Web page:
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Workplace Experiments

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Web application design firm 37signals is spending 2008 running workplace experiments in an attempt to make their office "one of the best places in the world to work, learn, and generally be happy." Their first experiment:

Shorter work weeks

Last summer we experimented with 4-day work weeks. People should enjoy the weather in the summer. We found that just about the same amount of work gets done in four days vs. five days.

So if that's the case we could either push everyone to work harder during those five days or we could just skip one of those days. We decided to skip one of those days.

So recently we've instituted a four-day work week as standard. We take Fridays off. We're around for emergencies, and we still do customer service/support on Fridays, but other than that work is not required on Fridays.

Three-day weekends mean people come back extra refreshed on Monday. Three-day weekends mean people come back happier on Monday. Three-day weekends mean people actually work harder and more efficiently during the four-day work week.

In addition, they've tried "funding people's passions" by playing for employees' personal hobbies (the example they give is funding flying lessons), as well as "discretionary spending accounts" -- credit cards that are at the employees' discretion to use for books, software, conferences, or whatever they think is important. As they say, "We'd rather trust people to make reasonable spending decisions than assume people will abuse the privilege by default." What an enlightened idea.

So here's the question: what's the best thing about your workplace? Have you tried shorter work-weeks, or other experiments in your workplace? And if you can't think of anything good, check out our previous coverage of Crappy work incentives, Stealing from your office, and Your worst jobs.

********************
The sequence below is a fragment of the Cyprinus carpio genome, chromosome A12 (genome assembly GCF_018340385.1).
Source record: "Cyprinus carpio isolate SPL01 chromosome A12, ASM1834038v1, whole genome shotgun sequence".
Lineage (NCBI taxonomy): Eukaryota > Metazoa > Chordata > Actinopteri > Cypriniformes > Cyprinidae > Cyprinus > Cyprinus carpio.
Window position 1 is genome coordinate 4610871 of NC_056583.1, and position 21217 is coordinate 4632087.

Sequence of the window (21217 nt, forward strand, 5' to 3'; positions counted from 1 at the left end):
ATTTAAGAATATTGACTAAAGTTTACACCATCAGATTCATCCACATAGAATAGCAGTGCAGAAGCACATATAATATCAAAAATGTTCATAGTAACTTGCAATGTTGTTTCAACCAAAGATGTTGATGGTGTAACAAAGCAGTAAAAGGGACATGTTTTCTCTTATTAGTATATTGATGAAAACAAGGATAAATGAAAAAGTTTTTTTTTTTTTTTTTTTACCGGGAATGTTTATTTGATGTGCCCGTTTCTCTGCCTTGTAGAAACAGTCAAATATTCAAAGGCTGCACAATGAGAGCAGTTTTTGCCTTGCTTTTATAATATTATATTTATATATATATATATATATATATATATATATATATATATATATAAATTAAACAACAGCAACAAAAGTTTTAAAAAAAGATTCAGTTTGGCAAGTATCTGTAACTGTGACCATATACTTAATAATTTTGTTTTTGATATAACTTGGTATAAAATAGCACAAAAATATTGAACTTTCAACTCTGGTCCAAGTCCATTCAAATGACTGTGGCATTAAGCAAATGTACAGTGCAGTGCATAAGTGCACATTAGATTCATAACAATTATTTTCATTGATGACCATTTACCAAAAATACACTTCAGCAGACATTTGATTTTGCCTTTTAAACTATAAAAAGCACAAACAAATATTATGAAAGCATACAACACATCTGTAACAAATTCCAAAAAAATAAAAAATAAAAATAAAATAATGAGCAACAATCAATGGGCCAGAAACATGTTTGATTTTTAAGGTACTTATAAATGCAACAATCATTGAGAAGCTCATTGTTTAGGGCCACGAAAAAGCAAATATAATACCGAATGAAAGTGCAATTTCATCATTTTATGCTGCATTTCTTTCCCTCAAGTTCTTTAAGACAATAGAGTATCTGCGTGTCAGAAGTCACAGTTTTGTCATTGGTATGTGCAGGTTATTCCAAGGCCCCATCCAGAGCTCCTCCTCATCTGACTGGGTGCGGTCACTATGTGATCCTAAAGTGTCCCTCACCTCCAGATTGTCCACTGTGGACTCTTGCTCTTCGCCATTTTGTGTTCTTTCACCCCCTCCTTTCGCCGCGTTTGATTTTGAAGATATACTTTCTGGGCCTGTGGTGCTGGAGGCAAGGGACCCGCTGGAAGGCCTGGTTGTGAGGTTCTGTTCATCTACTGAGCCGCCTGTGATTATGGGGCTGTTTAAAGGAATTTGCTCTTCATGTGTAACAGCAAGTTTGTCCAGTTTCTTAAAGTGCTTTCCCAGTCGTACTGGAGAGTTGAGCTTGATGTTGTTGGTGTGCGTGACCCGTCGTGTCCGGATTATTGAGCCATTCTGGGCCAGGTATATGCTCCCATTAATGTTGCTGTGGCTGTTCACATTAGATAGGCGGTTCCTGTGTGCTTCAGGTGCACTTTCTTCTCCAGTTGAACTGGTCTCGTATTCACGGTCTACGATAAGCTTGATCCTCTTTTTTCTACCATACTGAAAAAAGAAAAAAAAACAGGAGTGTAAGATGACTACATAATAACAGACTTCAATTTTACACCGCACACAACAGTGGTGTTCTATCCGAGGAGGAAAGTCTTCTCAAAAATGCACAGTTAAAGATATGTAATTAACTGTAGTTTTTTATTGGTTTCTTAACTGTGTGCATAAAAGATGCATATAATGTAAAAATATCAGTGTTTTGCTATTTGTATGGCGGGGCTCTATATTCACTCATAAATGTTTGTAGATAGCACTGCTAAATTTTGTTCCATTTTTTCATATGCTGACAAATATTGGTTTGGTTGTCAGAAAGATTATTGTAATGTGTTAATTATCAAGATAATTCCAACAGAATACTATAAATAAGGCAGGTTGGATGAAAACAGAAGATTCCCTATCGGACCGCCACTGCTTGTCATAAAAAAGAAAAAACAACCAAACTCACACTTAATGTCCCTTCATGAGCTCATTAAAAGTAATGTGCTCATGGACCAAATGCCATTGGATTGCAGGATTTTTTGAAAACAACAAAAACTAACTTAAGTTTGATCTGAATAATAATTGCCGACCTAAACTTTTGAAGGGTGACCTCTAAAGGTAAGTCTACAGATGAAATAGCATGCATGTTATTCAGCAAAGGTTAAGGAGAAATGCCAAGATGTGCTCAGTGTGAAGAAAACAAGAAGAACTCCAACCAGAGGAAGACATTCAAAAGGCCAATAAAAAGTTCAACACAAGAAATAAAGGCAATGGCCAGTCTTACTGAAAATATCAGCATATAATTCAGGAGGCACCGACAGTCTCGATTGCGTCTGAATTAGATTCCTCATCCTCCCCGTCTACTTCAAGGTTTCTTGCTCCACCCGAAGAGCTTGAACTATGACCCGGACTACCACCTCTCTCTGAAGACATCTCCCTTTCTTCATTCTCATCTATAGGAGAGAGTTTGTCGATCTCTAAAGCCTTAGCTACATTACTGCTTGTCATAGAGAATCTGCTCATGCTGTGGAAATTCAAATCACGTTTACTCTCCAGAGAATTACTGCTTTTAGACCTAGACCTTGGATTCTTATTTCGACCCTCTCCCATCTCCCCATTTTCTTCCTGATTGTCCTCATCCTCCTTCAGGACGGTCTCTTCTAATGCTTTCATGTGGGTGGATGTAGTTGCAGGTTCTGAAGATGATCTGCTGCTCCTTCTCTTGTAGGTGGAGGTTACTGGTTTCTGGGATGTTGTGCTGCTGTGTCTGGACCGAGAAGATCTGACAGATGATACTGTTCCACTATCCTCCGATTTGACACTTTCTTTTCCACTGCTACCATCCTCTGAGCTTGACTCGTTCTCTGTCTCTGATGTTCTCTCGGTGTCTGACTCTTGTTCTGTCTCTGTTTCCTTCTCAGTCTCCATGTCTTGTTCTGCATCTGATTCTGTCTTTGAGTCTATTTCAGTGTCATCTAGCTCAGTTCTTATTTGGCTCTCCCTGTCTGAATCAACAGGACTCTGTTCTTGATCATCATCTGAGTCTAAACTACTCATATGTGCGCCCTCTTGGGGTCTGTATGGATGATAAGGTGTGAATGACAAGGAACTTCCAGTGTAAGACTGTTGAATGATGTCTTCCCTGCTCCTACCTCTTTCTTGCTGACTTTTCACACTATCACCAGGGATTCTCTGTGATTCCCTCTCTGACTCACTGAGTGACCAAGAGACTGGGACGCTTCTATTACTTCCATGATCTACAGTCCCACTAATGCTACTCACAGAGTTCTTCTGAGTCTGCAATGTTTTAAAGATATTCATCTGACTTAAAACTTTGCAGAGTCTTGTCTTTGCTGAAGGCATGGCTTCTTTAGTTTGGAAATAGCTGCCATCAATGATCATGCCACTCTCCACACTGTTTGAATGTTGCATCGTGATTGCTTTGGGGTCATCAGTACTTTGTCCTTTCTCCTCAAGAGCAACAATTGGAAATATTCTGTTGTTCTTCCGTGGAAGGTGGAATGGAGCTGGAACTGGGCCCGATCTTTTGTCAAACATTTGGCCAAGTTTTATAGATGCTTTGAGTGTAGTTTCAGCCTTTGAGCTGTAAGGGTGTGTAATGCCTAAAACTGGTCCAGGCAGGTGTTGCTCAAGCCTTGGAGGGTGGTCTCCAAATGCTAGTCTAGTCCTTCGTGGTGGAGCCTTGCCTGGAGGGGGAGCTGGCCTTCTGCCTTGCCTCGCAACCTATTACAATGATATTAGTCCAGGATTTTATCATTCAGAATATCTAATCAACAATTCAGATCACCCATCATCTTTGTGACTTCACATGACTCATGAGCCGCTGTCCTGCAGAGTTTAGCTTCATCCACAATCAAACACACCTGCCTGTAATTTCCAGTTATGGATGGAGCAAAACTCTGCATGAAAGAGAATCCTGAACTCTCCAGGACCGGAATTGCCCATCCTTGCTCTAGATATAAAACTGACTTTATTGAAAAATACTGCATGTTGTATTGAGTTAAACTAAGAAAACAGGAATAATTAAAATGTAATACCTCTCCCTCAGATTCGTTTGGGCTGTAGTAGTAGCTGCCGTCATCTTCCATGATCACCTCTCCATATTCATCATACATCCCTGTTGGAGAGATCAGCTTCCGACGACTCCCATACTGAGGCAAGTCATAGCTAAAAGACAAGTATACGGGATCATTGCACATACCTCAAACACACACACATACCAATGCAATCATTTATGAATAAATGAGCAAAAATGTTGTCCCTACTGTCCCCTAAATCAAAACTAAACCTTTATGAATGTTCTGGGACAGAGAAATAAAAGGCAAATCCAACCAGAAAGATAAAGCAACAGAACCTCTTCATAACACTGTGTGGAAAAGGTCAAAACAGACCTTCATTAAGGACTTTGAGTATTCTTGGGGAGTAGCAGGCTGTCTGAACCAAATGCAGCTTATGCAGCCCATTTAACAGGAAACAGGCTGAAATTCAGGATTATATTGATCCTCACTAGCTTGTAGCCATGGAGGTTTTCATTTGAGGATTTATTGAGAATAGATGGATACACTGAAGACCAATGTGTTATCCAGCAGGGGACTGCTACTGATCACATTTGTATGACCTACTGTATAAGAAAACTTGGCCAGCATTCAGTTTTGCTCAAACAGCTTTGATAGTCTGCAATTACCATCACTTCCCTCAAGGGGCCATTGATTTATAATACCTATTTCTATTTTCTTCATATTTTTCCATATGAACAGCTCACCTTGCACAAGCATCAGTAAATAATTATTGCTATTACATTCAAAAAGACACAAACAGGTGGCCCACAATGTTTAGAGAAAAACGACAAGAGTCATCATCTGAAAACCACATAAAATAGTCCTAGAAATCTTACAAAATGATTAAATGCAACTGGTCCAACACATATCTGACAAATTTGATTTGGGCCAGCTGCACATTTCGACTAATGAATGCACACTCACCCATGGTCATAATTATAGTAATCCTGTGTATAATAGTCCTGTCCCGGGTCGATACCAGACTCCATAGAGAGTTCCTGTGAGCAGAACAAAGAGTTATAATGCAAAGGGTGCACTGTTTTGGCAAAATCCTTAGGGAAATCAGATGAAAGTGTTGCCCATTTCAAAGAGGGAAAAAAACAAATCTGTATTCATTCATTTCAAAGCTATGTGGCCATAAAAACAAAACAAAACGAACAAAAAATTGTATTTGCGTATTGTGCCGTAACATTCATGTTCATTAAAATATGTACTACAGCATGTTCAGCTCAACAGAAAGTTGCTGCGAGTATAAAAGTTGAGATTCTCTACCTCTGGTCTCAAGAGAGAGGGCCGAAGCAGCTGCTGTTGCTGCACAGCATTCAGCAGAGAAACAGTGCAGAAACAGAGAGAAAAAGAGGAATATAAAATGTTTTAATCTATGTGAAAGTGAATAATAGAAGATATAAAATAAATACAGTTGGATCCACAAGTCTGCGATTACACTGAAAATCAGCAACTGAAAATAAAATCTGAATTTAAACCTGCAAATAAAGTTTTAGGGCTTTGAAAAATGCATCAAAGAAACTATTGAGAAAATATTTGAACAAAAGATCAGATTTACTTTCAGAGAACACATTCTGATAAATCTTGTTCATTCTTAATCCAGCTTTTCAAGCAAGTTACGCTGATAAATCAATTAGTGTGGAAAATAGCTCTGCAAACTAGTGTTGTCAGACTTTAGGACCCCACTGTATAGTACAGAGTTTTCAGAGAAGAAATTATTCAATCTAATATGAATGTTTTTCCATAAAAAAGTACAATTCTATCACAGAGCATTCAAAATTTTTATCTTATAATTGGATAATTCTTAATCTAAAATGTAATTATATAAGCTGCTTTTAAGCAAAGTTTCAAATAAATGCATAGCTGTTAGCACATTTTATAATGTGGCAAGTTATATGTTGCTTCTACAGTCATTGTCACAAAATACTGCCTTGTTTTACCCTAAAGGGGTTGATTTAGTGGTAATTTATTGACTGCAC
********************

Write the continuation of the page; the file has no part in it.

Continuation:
(Via Kottke.org.)

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Space
Can’t See the Eclipse in Person? Watch NASA’s 360° Live Stream
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Ian Hitchcock/Getty Images

Depending on where you live, the historic eclipse on August 21 might not look all that impressive from your vantage point. You may be far away from the path of totality, or stuck with heartbreakingly cloudy weather. Maybe you forgot to get your eclipse glasses before they sold out, or can't get away from your desk in the middle of the day.

But fear not. NASA has you covered. The space agency is live streaming a spectacular 4K-resolution 360° live video of the celestial phenomenon on Facebook. The livestream started at 12 p.m. Eastern Time and includes commentary from NASA experts based in South Carolina. It will run until about 4:15 ET.

You can watch it below, on NASA's Facebook page, or on the Facebook video app.

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Art
Cephalopod Fossil Sketch in Australia Can Be Seen From Space

Australia is home to some of the most singular creatures alive today, but a new piece of outdoor art pays homage to an organism that last inhabited the continent 65 million years ago. As the Townsville Bulletin reports, an etching of a prehistoric ammonite has appeared in a barren field in Queensland.

Ammonites are the ancestors of the cephalopods that currently populate the world’s oceans. They had sharp beaks, dexterous tentacles, and spiraling shells that could grow more than 3 feet in diameter. The inland sea where the ammonites once thrived has since dried up, leaving only fossils as evidence of their existence. The newly plowed dirt mural acts as a larger-than-life reminder of the ancient animals.

To make a drawing big enough to be seen from space, mathematician David Kennedy plotted the image into a path consisting of more than 600 “way points.” Then, using a former War World II airfield as his canvas, the property’s owner Rob Ievers plowed the massive 1230-foot-by-820-foot artwork into the ground with his tractor.

The project was funded by Soil Science Australia, an organization that uses soil art to raise awareness of the importance of farming. The sketch doubles as a paleotourist attraction for the local area, which is home to Australia's "dinosaur trail" of museums and other fossil-related attractions. But to see the craftsmanship in all its glory, visitors will need to find a way to view it from above.

[h/t Townsville Bulletin]

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